Volunteering Boosts Seniors’ Cognitive Health

Keep your brain active

Engagement more with life

An international team of researchers conducted a critical review of 73 studies about senior citizen volunteering. Volunteering consistently predicted reduced depressive symptoms, better self-reported health, fewer functional limitations, and lower mortality. In addition, volunteering promoted greater social, physical, and cognitive activity. These factors led to increased altruism and self-efficacy, better physical health, and functional reorganization. These and other mechanisms promote improved psychosocial, physical, and cognitive function, which led to functional improvement and reduced dementia risk.

A recent European study provided further evidence that volunteering predicts better cognitive health. One thousand one retired participants in the Swedish Longitudinal Occupational Survey of Health provided data for their level of volunteering (number of volunteer hours per week) and self-reported cognitive complaints and filled prescriptions for anti-dementia medications. Seniors who reported that they volunteered continuously showed a decrease in cognitive complaints over two and four years of follow-up, respectively. Also, seniors who volunteered continuously had a 2.44- and 2.46-fold lower likelihood of taking an anti-dementia medication over two and four years, respectively. Seniors who reported either no or discontinuous volunteering did not exhibit significant changes in cognitive complaints or the likelihood of taking an anti-dementia medication over two and four years. Further analysis did not support the possibility of reverse causation (that cognitive complaints or the use of anti-dementia medications affected the level of volunteering).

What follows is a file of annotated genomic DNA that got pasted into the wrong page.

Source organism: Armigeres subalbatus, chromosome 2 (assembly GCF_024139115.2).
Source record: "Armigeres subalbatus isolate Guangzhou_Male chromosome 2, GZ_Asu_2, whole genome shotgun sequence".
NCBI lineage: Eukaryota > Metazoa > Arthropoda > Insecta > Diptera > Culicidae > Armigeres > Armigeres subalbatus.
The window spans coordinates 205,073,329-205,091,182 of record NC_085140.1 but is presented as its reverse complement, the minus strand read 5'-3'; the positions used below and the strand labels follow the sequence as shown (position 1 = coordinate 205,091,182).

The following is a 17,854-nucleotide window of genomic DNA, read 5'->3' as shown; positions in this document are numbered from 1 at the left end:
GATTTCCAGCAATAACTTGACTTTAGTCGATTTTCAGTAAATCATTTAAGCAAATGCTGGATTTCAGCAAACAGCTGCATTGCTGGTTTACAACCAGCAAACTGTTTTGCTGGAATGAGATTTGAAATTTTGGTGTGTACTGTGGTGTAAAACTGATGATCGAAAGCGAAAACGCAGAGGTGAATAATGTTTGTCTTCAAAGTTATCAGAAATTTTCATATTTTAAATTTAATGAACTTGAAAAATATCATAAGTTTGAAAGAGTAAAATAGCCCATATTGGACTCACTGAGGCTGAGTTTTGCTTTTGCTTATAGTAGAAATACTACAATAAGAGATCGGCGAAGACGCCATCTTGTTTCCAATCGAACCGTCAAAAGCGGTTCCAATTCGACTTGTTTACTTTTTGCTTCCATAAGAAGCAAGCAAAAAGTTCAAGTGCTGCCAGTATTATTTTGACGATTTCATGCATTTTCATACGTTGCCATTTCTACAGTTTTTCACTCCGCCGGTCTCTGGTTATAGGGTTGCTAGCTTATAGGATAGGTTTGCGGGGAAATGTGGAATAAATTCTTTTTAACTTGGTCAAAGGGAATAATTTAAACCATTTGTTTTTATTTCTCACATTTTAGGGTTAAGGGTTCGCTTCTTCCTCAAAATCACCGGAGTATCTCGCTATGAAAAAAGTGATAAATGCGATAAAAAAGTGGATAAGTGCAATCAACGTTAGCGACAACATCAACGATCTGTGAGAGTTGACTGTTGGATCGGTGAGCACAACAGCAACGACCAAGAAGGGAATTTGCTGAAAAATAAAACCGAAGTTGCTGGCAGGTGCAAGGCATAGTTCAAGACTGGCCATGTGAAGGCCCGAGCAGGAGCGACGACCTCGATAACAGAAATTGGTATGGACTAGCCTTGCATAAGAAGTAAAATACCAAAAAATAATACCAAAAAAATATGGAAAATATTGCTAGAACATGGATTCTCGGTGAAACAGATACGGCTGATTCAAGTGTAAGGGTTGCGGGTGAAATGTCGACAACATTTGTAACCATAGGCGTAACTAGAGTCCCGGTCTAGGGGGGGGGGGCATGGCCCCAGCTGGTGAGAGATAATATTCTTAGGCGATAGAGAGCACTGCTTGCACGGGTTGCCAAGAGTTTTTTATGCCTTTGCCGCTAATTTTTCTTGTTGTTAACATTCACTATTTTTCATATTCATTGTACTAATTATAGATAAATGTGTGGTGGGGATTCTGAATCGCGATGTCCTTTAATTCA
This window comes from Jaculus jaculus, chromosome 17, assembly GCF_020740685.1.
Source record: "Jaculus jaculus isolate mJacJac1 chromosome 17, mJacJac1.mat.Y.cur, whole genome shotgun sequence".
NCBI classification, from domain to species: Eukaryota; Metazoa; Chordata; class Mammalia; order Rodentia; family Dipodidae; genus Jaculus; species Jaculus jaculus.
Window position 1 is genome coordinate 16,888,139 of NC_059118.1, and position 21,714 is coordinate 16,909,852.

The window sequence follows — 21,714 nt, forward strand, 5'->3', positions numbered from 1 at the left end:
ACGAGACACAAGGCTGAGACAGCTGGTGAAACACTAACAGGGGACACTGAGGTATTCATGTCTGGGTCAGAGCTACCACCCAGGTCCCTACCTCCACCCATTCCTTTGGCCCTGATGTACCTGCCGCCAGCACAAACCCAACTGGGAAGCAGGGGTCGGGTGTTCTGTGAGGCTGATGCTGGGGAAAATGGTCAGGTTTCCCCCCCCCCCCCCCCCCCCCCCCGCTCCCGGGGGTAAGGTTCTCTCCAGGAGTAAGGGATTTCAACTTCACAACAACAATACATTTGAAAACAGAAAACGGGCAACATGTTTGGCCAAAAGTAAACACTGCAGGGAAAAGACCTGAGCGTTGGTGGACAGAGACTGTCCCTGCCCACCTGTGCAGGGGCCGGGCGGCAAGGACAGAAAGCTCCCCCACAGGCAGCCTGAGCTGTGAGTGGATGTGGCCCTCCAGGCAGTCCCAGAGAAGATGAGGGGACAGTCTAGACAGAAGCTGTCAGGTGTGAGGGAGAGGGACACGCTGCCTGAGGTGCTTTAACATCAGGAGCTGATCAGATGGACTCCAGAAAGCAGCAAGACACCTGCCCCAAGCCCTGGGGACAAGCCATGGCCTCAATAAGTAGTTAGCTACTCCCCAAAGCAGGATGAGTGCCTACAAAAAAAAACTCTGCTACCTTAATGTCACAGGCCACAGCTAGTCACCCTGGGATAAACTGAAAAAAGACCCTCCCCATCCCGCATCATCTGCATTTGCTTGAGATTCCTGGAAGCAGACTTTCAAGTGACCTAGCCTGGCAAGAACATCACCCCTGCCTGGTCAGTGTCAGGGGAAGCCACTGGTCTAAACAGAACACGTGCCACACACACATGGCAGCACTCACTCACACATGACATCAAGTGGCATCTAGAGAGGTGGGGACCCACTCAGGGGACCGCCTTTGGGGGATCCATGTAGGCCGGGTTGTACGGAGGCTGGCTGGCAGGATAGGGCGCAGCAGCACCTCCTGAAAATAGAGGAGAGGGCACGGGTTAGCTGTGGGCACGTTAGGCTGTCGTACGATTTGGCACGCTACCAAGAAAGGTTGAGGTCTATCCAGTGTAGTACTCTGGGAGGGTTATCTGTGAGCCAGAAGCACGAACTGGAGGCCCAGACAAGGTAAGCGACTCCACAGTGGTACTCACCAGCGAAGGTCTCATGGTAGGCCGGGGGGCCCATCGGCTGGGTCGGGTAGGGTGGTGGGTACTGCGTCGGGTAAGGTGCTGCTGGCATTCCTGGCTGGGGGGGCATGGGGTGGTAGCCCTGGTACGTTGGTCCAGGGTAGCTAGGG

Evidence shows that volunteering promotes cognitive aging in older people. Researchers in New Zealand reviewed 15 published reports that assessed cognitive aging in participants aged 55 years and older. The review concluded that the studies (especially well-designed longitudinal studies) supported the idea that volunteering protects against cognitive decline globally and for certain domains. Studies that used robust designs and investigated domain-specific cognitive functioning showed the largest effect sizes.

Formal volunteering for an organization helps older people live active, engaged lives. Greater life engagement might underlie findings that volunteering predicts improved self-rated health, physical function, and mortality in longitudinal studies. A recent study extends the list of benefits to improved cognitive function. Researchers used data from 11,100 participants over age 50 in the Health and Retirement Study from 1998-2014. Compared to participants that did not volunteer, those who did volunteer in any amount had higher income and wealth, more education, better self-rated health, fewer depressive symptoms, and fewer limitations on instrumental activities of daily living.

After accounting for potentially confounding factors, any amount of formal volunteering predicted higher cognitive function (mostly in working memory and processing speed) compared to not volunteering. Interestingly, volunteers with below average education showed greater cognitive improvement than volunteers with above average education. Volunteering might serve as an effective intervention to promote better cognitive function in older age. Given the high estimated market value of volunteering, this intervention might be cost-effective (worth the money spent) or even cost-saving for the medical care system and the federal government.

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